ROBERT SIEGEL, HOST:
Joining us with analysis of the Republicans' dilemma is NPR national political correspondent Mara Liasson. Hiya.
MARA LIASSON, BYLINE: Hi, Robert.
SIEGEL: We just heard several congressional Republicans saying it's time to unite behind Trump. Is House Speaker Paul Ryan likely to come around tomorrow or soon?
LIASSON: I don't think so. He said it's going to take some work to unify the party. He is the highest-ranking Republican in Washington, so his resistance to Trump is the most important hurdle Trump has to unifying the party. And the party, as you heard, is really seriously divided. And Ryan is standing in the middle of two camps. On the one side, you could call it the great accommodation - Republicans who think it's time to unify. Even if they have misgivings about Trump, they want to defeat Hillary Clinton. There's their number one priority. Those are people like Reince Priebus, of course, the head of the party, Trump's former opponents like Rick Perry and Bobby Jindal. You heard other voices in Sue's piece. On the other camp, you've got the never-Trump diehards - conservative activists, intellectuals, members of Congress like Sen. Ben Sasse, Sen. Lindsey Graham. They say they're putting principle before partisanship. You've also got the Bush family and Mitt Romney who will never support or endorse Trump.
SIEGEL: What has Trump actually said about unifying the party? And how important do you think it is to him that the party be united?
LIASSON: That's a good question. He said he'd like a unified party, but he's not sure it's necessary. In the past, he actually threatened Ryan, saying he would, quote, "pay a big price" for not supporting him. But he also told the Wall Street Journal last week that, quote, "this election is not about the Republican Party; it's about me." So Trump has broken all the rules so far and succeeded. It's possible he thinks he doesn't need a unified party. He lives and dies by the polls, and he could point to some recent ones that show him tied with Hillary Clinton in Pennsylvania - formerly blue state - Florida and Ohio as proof he's doing pretty well right now, even with a fractured party behind him.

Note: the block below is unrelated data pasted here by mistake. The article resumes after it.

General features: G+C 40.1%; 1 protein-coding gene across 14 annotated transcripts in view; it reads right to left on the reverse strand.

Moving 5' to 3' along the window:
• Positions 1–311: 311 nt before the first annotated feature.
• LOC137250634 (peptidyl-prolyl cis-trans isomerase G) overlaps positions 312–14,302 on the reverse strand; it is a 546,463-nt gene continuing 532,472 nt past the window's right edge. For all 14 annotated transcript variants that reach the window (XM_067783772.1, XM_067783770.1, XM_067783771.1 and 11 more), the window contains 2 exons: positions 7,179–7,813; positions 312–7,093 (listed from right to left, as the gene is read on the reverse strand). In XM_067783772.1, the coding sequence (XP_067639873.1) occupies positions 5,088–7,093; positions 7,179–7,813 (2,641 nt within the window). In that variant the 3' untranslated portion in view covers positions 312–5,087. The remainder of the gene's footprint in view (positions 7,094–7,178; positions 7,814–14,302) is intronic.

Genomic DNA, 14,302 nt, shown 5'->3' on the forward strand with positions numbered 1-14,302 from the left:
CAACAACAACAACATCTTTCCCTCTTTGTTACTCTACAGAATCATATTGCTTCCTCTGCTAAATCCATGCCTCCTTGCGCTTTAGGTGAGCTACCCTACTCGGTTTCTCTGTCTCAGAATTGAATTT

SIEGEL: Well, in the past, Mara, presidential nominees have used their vice presidential picks to try to unify their parties. How's Trump doing on that front?
LIASSON: He's given us a couple of clues. He said he's narrowed his search to five or six people. He says he wants someone with legislative experience to help him govern and work with Congress. He's also said he'd consider someone who ran against him. A lot of Republicans have said, absolutely not; I don't want to be considered. But there are plenty of others who are available - Newt Gingrich, for instance, Rick Perry, Bobby Jindal, Bob Corker, who's a bona fide establishment figure. He's a senator from Tennessee.
SIEGEL: Chairmen of the foreign relations committee.
LIASSON: Yep. And he's heaped praise on Trump's recent foreign policy speech. So then there's Chris Christie, who was the first establishment figure to endorse him. Evangelical leaders, however, said that picking someone they'd feel comfortable with is really important and the only way that Trump can avoid large numbers of churchgoing evangelical voters deciding to stay home in November, but there's no indication that Trump is thinking along those lines.
SIEGEL: Let's turn to the Democrats, then, because Hillary Clinton's campaign says that it is vetting potential running mates for her. What is Clinton looking for?
LIASSON: Democrats say, first and foremost, she wants someone who can help her govern and who is ready to be president if necessary. And that's actually the number one criteria for Trump, too, and for anyone who's running for president. But for Hillary Clinton, there are a couple of categories to choose from. She's a more traditional candidate, so she comes at this choice in a more conditional way. First category - swing state senators - somebody like a Sherrod Brown from Ohio if she thinks she needs help in the Rust Belt, which is an area where Trump could be very competitive, Tim Kaine from Virginia, another big battleground state the Democrats need. Kaine also speaks fluent Spanish, which could be helpful. And then there are the two Hispanic cabinet secretaries, Julian Castro and Tom Perez if she needs help locking down the base. And then there's the progressive heroine, Elizabeth Warren, Elizabeth Warren, who has shown that she has a stomach for attacking Trump. She's been in a big Twitter battle with her. And of course, being an attack dog is a very important function of a vice presidential candidate.
SIEGEL: And two women on the ticket would really be crashing the glass ceiling.
LIASSON: Yes, would be crashing the glass ceiling, reinforcing her strengths. But also, Elizabeth Warren is beloved by the progressive wing of the party.
SIEGEL: That's NPR's Mara Liasson. Thanks, Mara.
LIASSON: Thank you. Transcript provided by NPR, Copyright NPR.